Have you ever just started doing something because someone told you it was ‘good’ for you? Well, not so fast. These supposed ‘good’ habits can actually do more bad than good. Read on as we debunk these seemingly ‘good’ habits.
Early Morning Workout Warrior
Are you the roommate that gets up before work daily to burn through 5 miles? There’s no question that daily exercise is healthy for you.
However, a research study in England recently found that these heavy early morning workouts can increase the risk of viral or bacterial infections and compromise your immune system. It’s recommended you save these heavy workouts for the afternoons or evenings.
Getting Things Off Your Chest
Ever been told the more you talk about it, the better you’ll feel? It’s time to stop the prying. Studies have shown that continually reopening that traumatic event can have a negative impact. Rehashing these events can have the opposite effect leading to anxiety, depression, and stress disorders. Focusing on the solution and avoiding dwelling on it is the best approach. Discuss it, do what you can, then move on.
Substituting for Supplements
Are you one of those people who have a supplement for everything? Taking some vitamins is healthy for you, but it should not substitute for naturally getting these nutrients. Studies have found that high levels of some supplements can increase death risk in older women (Iron, magnesium, B6) and prostate cancer in men (vitamin E). There’s no substitute when it comes to eating all your vegetables. It’s critical to continue to get these nutrients in a well-balanced diet.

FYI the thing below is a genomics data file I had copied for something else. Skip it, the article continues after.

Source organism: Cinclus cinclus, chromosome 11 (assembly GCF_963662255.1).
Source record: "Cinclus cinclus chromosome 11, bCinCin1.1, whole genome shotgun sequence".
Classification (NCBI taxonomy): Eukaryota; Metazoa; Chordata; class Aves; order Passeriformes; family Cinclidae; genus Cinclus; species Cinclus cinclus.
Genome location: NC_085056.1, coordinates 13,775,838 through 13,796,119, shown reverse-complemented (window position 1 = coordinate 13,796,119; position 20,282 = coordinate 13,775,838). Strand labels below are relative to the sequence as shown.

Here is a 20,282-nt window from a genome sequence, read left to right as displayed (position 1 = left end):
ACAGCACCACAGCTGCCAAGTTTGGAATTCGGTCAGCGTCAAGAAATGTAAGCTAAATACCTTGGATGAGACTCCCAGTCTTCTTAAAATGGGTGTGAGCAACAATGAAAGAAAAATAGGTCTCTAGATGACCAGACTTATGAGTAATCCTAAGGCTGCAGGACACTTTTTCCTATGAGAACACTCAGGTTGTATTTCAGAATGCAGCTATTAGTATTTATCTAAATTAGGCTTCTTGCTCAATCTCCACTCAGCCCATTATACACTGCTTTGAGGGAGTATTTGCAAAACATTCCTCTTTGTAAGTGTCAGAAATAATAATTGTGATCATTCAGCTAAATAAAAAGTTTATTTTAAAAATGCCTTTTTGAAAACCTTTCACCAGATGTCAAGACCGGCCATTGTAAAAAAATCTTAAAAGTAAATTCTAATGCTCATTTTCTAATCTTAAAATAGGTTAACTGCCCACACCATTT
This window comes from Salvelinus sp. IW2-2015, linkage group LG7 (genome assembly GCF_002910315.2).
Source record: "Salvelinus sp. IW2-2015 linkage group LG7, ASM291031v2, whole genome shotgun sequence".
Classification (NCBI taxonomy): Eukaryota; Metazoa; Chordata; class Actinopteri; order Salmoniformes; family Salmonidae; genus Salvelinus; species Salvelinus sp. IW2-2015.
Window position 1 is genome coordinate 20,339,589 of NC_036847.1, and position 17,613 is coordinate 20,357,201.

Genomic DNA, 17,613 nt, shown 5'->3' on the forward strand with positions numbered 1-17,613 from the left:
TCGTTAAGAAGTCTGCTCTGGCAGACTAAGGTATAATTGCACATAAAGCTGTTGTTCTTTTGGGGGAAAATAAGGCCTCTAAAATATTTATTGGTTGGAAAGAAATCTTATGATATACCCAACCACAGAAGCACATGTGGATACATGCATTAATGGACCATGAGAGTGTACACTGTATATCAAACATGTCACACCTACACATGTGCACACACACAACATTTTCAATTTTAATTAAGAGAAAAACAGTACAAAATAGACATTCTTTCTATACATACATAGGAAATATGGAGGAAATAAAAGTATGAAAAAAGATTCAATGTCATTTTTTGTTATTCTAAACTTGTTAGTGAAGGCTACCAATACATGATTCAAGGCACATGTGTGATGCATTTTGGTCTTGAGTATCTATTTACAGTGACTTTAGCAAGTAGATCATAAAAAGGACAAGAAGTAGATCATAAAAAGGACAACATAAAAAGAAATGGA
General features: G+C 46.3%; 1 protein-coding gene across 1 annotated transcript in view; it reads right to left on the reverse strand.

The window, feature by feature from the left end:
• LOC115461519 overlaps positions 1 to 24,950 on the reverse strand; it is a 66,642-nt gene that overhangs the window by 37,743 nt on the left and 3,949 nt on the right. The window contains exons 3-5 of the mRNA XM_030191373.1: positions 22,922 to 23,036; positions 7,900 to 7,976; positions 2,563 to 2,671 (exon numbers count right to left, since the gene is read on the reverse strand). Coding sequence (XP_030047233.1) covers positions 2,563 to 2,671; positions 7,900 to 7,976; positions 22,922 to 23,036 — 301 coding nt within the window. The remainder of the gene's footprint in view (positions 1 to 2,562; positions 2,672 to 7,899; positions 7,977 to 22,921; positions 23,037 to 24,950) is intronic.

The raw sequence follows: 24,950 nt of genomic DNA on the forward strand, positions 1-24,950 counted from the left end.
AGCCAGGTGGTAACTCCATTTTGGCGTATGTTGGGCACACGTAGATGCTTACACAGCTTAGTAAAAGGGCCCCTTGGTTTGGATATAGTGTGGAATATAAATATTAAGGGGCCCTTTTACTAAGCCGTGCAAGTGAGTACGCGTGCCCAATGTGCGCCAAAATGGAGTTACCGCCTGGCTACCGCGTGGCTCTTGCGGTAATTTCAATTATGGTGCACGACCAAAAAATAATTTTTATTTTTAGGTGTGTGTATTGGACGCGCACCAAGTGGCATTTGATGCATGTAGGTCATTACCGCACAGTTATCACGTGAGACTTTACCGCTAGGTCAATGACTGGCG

Early Morning Workout Warrior
Are you the roommate that gets up before work daily to burn through 5 miles? There’s no question that daily exercise is healthy for you. However, a research study in England recently found that these heavy early morning workouts can increase the risk of viral or bacterial infections and compromise your immune system. It’s recommended you save these heavy workouts for the afternoons or evenings.
Cocktails Not Mocktails
Think you’re making the healthy choice by ordering mixed drinks without the alcohol? Yes, cutting out the alcohol is beneficial and a responsible choice if you’ll be driving, but ordering what’s commonly known as mocktails is not the solution. Mocktails have high levels of refined sugar from the drink mix, which can be just as bad and addicting as alcohol. Next time settle for club soda or anything with pure fruit juices.
Fun in the Sun
Medical professionals have warned us of sun exposure for decades, causing many of us to cover up when in the sun. Research shows that continually preventing sun exposure leads to deficiencies in vitamin D. A vitamin D deficiency can lead to depression, rickets, and osteomalacia. It’s recommended that you get 10-15 minutes of midday sun without sunscreen daily.
Cut Out the Fat
Not so fast. While most diets’ goal is to cut the fat out, you need to make sure you’re not cutting out the ‘good’ fats. It’s crucial to get ‘good’ fats like Omega-3 to maintain a healthy diet. Good sources of Omega-3s can be found in walnuts, flaxseeds, and some fish. These fatty acids provide various benefits, such as reducing wrinkles or brain and heart health.
8 Glasses of Water Myth
Have you ever been on a health kick finding yourself chugging water at the end of the day to get your eight glasses of water in? Well, stop force-feeding yourself water. New research shows there is no evidence to support this. Drinking tons of water can actually be harmful. It dilutes the amount of salt in your body. You should ease up on the bottled water too. Studies have proven that chemicals in plastic bottles can leach out and affect your hormone levels. You’re better off buying a water filter system.
Next time someone tells you ‘it’s good for you,’ do your own research. Just because someone says it is, doesn’t mean it’s true.